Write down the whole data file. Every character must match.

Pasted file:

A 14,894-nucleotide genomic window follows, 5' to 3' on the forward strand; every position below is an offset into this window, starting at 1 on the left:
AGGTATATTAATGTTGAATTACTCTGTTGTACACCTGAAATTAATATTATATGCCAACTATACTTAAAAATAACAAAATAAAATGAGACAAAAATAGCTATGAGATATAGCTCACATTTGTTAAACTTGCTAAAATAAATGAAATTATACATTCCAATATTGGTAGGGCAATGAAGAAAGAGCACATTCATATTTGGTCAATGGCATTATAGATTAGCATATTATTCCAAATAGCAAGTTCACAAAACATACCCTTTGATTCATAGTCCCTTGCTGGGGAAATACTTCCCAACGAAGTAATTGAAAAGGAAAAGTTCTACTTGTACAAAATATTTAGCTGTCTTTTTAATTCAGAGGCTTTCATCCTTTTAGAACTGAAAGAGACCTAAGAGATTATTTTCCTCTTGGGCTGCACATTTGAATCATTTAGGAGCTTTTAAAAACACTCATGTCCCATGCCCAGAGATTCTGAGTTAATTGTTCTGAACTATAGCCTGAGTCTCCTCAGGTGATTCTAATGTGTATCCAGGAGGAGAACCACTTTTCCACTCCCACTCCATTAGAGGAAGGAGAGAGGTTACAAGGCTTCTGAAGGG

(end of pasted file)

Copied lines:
A 14,894-nucleotide genomic window follows, 5' to 3' on the forward strand; every position below is an offset into this window, starting at 1 on the left:
AGGTATATTAATGTTGAATTACTCTGTTGTACACCTGAAATTAATATTATATGCCAACTATACTTAAAAATAACAAAATAAAATGAGACAAAAATAGCTATGAGATATAGCTCACATTTGTTAAACTTGCTAAAATAAATGAAATTATACATTCCAATATTGGTAGGGCAATGAAGAAAGAGCACATTCATATTTGGTCAATGGCATTATAGATTAGCATATTATTCCAAATAGCAAGTTCACAAAACATACCCTTTGATTCATAGTCCCTTGCTGGGGAAATACTTCCCAACGAAGTAATTGAAAAGGAAAAGTTCTACTTGTACAAAATATTTAGCTGTCTTTTTAATTCAGAGGCTTTCATCCTTTTAGAACTGAAAGAGACCTAAGAGATTATTTTCCTCTTGGGCTGCACATTTGAATCATTTAGGAGCTTTTAAAAACACTCATGTCCCATGCCCAGAGATTCTGAGTTAATTGTTCTGAACTATAGCCTGAGTCTCCTCAGGTGATTCTAATGTGTATCCAGGAGGAGAACCACTTTTCCACTCCCACTCCATTAGAGGAAGGAGAGAGGTTACAAGGCTTCTGAAGGG